January 16, 2017: Many younger Adventists may not remember Michael and Lindy Chamberlain, in spite of the news coverage and the film that made their story familiar to those of us who were alive at that time.
The story: a young Adventist pastoral couple are camping at Uluru / Ayers Rock, a popular Australian tourist spot, in August of 1980, when a wild dog snatches their infant daughter, Azaria. Instead of believing Michael and Lindy, law enforcement charge the Chamberlains with murdering their own baby.
Many people still don’t understand the factors that contributed to the way this story unfolded.
In the wake of Michael Chamberlain’s recent death, AT editor Loren Seibold contacted Australian Adventist historian Milton Hook to answer some questions about the case.
AT: Canids are opportunistic feeders. Why was there such a reluctance to believe that a wild dog would take a baby?
Hook: Because the rangers claimed that a wild dog would not take a baby. The rangers and the Northern Territory government were keen to protect the reputation of the national park as a safe place for tourists to visit and camp overnight. The opinion of the rangers carried great weight with the press and the press shaped public opinion. The rangers were happy for the Chamberlains to be accused of murder, despite that local aboriginal trackers found wild dog tracks in close proximity to the tent and believed a wild dog could and would take a baby.
How did the Seventh-day Adventist identity contribute to the suspicion against Michael and Lindy?
The Seventh-day Adventist identity has always been misunderstood except in areas close to major Adventist hospitals and colleges. Despite an active public relations department over many decades the name Seventh-day Adventist for most people means people who don’t smoke, don’t eat pork and observe the Jewish Sabbath.
The line between public relations and evangelism has always been blurred. Stop smoking programs, stress management programs, vegetarian cooking programs and the like, have never had an altruistic goal. They have been used to search out individuals who may attend a follow up program in Bible prophecy. The general public are quick to see this ill-disguised line and have become gun-shy. They have been left remarkably ignorant of what Adventists really believe. This ignorance has become a breeding ground for rumor and false accusation. That ignorance came to the fore in the Chamberlain case.
The line between public relations and evangelism has always been blurred. Our programs have never had an altruistic goal, but are meant to attract people to a follow up program in Bible prophecy. The public are quick to see this ill-disguised line, so have been left remarkably ignorant of what Adventists really believe. This ignorance is a breeding ground for rumor and false accusation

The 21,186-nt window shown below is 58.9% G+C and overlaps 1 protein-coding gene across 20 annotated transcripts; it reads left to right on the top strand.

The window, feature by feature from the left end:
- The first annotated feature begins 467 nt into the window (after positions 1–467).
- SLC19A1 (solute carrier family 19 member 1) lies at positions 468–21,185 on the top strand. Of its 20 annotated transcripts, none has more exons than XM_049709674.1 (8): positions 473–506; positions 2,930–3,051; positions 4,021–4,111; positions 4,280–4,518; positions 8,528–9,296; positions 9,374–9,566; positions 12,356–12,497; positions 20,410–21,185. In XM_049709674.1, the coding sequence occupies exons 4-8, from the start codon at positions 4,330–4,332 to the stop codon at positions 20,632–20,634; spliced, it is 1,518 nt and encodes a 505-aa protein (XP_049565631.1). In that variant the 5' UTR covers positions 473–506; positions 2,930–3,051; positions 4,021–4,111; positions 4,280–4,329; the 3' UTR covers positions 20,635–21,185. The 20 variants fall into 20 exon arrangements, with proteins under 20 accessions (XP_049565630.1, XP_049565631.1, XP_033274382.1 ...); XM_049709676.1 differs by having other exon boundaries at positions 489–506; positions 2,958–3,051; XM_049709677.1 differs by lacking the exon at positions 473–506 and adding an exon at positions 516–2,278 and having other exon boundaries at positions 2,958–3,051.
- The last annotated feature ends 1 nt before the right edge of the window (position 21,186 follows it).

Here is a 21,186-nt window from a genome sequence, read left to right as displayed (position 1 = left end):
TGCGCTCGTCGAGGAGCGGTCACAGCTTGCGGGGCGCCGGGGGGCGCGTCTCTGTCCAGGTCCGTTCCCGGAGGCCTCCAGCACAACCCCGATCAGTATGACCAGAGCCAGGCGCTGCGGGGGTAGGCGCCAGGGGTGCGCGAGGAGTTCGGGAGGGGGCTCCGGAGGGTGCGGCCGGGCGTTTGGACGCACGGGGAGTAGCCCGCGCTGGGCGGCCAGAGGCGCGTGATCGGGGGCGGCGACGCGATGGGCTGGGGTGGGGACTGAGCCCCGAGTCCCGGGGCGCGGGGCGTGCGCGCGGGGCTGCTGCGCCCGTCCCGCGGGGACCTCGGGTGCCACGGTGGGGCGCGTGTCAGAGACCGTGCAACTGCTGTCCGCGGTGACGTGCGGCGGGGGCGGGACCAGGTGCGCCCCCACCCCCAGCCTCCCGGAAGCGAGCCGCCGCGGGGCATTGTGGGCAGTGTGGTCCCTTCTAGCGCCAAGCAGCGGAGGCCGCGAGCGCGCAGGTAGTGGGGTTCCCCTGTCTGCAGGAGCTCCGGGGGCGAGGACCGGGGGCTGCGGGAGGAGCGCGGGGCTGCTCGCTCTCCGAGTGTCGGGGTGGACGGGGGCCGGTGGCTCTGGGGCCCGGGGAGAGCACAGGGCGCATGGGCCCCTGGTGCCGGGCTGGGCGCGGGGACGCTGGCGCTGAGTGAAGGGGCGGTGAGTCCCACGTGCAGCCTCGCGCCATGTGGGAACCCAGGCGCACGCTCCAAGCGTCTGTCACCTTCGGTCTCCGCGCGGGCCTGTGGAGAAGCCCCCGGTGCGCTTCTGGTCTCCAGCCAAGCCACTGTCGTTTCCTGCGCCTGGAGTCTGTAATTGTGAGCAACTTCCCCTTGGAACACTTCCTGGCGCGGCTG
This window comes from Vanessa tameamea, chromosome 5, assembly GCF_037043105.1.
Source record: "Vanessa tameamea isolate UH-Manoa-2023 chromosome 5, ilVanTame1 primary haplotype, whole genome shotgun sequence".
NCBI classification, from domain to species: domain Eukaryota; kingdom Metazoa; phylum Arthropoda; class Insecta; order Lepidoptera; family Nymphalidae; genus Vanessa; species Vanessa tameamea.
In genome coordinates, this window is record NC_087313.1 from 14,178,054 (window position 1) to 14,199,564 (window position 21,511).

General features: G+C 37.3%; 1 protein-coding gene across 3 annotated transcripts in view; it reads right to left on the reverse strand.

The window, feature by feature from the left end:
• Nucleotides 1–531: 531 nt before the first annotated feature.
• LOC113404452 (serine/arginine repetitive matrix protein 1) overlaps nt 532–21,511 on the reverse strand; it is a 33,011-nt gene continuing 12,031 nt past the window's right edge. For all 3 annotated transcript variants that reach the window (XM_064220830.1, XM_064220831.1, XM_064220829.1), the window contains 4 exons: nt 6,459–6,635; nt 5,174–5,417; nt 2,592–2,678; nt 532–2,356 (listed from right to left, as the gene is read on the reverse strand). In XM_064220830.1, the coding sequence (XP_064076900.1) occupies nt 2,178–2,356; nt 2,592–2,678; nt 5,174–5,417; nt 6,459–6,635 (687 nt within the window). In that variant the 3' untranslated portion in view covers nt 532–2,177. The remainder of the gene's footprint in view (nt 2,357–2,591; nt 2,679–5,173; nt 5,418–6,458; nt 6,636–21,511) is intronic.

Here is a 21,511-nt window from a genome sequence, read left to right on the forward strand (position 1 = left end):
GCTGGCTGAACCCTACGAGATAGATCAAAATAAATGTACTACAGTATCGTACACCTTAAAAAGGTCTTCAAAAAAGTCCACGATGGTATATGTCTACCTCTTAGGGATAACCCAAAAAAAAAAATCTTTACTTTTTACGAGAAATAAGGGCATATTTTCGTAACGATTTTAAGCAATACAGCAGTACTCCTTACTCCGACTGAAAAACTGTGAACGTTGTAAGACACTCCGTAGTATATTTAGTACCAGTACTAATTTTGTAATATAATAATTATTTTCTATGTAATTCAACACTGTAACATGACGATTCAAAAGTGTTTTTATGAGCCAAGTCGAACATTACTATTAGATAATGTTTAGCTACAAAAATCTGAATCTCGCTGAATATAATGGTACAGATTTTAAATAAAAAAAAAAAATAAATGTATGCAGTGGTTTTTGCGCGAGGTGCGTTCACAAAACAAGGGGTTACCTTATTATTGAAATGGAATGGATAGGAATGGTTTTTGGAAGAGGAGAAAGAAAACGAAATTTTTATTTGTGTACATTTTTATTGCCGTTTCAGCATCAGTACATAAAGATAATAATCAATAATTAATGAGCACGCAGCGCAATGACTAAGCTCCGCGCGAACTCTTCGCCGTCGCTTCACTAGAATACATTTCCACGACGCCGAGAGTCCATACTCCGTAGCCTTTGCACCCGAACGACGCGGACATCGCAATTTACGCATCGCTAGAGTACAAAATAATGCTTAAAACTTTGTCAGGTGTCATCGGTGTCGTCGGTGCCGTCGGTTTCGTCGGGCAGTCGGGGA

I recall that there were twisted theological arguments made that contributed to the suspicions people held about them.
The most bizarre one in the melodramatic press was that Adventists engaged in child sacrifice, and that was what Michael and Lindy were accused of doing and covering up. Someone made the claim that the name “Azaria” meant “sacrifice in the wilderness”—it actually means “God helped”. Others pointed to pictures in which, they said, the baby was dressed in black. In order to paint Adventists as weirdos, the church was also accused of opposition to blood transfusions, a clear confusion with Jehovah’s Witnesses and an example of a general ignorance about us that our public relations had not properly addressed.
Did Seventh-day Adventists support the Chamberlains?
Adventists believed the Chamberlains, and many wrote sympathy letters to Lindy (my mother included) when she was jailed. The church administration provided monetary and chaplaincy support. It was an Adventist lawyer who defended them in court. Adventist scientists worked to discount the so-called forensic evidence put forward by the prosecution. This had considerable success in the end, the alleged blood stains in the Chamberlain car proving to be materials used in car manufacturing.
And Adventists understood the apparent stoicism of the Chamberlains. Those not of the church interpreted their stoicism as the reaction of cold calculating killers. Adventists knew it was the reaction of those who believe in the resurrection, a sadness salted with hope.